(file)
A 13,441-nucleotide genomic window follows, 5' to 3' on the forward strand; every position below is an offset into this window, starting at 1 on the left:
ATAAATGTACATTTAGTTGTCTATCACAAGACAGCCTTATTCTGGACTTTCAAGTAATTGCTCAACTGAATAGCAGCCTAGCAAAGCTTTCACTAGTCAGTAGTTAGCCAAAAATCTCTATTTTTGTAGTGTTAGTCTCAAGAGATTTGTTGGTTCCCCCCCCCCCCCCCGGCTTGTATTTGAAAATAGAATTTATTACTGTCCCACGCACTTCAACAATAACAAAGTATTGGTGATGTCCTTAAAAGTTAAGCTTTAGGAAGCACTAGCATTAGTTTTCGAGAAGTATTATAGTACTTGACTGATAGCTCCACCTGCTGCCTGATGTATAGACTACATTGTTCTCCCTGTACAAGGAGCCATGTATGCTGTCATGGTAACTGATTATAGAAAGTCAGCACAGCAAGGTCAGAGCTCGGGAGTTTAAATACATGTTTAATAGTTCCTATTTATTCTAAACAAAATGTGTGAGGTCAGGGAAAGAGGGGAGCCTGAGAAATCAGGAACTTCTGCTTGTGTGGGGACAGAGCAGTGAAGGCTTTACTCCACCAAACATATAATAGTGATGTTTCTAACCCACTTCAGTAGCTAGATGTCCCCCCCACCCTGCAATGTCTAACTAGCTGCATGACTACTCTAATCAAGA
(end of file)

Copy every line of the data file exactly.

A 13,441-nucleotide genomic window follows, 5' to 3' on the forward strand; every position below is an offset into this window, starting at 1 on the left:
ATAAATGTACATTTAGTTGTCTATCACAAGACAGCCTTATTCTGGACTTTCAAGTAATTGCTCAACTGAATAGCAGCCTAGCAAAGCTTTCACTAGTCAGTAGTTAGCCAAAAATCTCTATTTTTGTAGTGTTAGTCTCAAGAGATTTGTTGGTTCCCCCCCCCCCCCCCGGCTTGTATTTGAAAATAGAATTTATTACTGTCCCACGCACTTCAACAATAACAAAGTATTGGTGATGTCCTTAAAAGTTAAGCTTTAGGAAGCACTAGCATTAGTTTTCGAGAAGTATTATAGTACTTGACTGATAGCTCCACCTGCTGCCTGATGTATAGACTACATTGTTCTCCCTGTACAAGGAGCCATGTATGCTGTCATGGTAACTGATTATAGAAAGTCAGCACAGCAAGGTCAGAGCTCGGGAGTTTAAATACATGTTTAATAGTTCCTATTTATTCTAAACAAAATGTGTGAGGTCAGGGAAAGAGGGGAGCCTGAGAAATCAGGAACTTCTGCTTGTGTGGGGACAGAGCAGTGAAGGCTTTACTCCACCAAACATATAATAGTGATGTTTCTAACCCACTTCAGTAGCTAGATGTCCCCCCCACCCTGCAATGTCTAACTAGCTGCATGACTACTCTAATCAAGA